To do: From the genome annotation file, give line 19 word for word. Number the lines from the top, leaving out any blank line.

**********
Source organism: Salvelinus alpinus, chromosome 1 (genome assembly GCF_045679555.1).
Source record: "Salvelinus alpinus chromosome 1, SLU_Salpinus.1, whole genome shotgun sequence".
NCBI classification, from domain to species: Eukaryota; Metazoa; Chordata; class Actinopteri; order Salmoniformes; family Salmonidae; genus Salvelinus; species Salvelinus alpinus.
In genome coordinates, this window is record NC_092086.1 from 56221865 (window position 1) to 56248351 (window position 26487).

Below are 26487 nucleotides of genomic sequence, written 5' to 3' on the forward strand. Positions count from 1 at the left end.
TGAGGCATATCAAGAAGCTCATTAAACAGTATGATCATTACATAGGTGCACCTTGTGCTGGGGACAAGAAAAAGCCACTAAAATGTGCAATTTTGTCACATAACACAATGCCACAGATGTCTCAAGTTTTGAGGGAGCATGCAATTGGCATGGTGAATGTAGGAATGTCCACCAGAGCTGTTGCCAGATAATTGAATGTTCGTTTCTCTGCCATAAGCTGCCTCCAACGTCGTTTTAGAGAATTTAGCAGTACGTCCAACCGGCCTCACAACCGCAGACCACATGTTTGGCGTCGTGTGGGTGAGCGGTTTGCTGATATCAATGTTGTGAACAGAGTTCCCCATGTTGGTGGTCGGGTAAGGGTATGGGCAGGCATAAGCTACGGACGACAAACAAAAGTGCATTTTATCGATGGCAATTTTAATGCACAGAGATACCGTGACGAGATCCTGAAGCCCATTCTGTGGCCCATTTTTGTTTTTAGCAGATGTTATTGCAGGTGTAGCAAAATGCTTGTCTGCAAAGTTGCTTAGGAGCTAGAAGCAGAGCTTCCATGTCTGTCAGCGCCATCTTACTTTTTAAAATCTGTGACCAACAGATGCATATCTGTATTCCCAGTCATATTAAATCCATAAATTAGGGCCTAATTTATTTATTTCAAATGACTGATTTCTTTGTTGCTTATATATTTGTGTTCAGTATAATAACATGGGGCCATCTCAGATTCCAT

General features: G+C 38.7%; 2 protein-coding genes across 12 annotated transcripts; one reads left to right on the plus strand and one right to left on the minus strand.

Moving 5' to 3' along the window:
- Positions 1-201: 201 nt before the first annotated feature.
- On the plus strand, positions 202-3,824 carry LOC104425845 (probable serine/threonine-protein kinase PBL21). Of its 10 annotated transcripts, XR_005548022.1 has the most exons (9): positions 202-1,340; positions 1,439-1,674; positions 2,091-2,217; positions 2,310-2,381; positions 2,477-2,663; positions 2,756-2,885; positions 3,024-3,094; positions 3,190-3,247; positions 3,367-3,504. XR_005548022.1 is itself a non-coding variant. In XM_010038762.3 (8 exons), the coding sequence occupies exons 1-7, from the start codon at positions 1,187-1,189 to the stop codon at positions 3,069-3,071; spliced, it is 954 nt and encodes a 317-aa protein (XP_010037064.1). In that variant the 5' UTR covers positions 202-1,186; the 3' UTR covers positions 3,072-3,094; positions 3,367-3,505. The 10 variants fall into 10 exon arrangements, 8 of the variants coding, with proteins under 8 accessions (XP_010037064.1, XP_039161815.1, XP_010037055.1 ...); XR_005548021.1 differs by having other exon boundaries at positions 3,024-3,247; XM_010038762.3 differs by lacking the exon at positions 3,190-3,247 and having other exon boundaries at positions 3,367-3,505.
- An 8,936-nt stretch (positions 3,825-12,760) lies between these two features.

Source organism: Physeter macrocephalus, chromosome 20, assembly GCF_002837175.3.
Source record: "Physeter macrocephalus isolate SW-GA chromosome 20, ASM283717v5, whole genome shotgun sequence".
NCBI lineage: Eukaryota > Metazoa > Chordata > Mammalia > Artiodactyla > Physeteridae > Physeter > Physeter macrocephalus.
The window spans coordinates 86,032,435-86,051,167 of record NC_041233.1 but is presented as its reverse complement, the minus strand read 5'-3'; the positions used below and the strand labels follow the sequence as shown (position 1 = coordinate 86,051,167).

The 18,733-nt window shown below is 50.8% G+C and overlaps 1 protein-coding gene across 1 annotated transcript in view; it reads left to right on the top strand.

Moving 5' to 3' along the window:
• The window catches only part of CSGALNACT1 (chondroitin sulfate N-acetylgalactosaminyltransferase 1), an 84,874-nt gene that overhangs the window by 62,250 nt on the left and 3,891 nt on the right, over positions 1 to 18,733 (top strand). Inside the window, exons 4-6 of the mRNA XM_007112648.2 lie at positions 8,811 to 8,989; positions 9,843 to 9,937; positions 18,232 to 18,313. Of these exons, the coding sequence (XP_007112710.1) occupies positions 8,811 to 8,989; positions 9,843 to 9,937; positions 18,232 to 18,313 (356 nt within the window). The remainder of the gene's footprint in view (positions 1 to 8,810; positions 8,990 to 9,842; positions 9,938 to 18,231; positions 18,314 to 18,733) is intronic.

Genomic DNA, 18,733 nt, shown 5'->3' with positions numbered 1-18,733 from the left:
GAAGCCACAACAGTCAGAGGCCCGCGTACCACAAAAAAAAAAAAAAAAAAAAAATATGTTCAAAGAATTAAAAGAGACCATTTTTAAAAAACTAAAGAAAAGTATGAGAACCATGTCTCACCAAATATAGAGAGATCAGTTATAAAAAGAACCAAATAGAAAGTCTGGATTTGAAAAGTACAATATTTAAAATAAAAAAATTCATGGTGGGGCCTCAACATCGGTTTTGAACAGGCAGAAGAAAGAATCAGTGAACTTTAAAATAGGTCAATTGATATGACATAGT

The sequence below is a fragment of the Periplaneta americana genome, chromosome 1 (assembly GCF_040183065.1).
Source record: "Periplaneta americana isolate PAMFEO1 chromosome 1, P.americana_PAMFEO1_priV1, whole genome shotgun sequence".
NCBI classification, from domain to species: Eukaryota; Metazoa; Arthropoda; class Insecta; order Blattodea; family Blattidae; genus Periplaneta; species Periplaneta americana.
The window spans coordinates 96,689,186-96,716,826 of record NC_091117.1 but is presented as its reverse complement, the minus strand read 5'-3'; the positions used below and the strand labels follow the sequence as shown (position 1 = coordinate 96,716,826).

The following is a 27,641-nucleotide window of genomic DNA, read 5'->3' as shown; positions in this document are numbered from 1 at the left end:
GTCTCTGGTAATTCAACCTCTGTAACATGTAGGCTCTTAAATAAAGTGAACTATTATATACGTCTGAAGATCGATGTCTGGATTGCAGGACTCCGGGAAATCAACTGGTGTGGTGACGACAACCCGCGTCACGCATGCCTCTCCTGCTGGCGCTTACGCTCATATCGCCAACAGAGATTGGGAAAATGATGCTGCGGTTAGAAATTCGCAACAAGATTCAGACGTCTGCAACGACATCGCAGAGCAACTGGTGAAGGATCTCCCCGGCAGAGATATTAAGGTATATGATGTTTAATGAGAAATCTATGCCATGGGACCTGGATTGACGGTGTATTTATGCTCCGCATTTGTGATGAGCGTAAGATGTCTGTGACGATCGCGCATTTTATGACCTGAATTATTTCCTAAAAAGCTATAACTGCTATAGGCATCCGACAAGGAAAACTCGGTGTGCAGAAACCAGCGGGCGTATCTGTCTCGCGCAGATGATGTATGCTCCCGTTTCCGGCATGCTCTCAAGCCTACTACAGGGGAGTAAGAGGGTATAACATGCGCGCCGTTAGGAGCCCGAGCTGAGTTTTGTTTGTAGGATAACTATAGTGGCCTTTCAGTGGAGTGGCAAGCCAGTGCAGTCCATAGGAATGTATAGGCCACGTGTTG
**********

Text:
Genomic DNA, 18,733 nt, shown 5'->3' with positions numbered 1-18,733 from the left: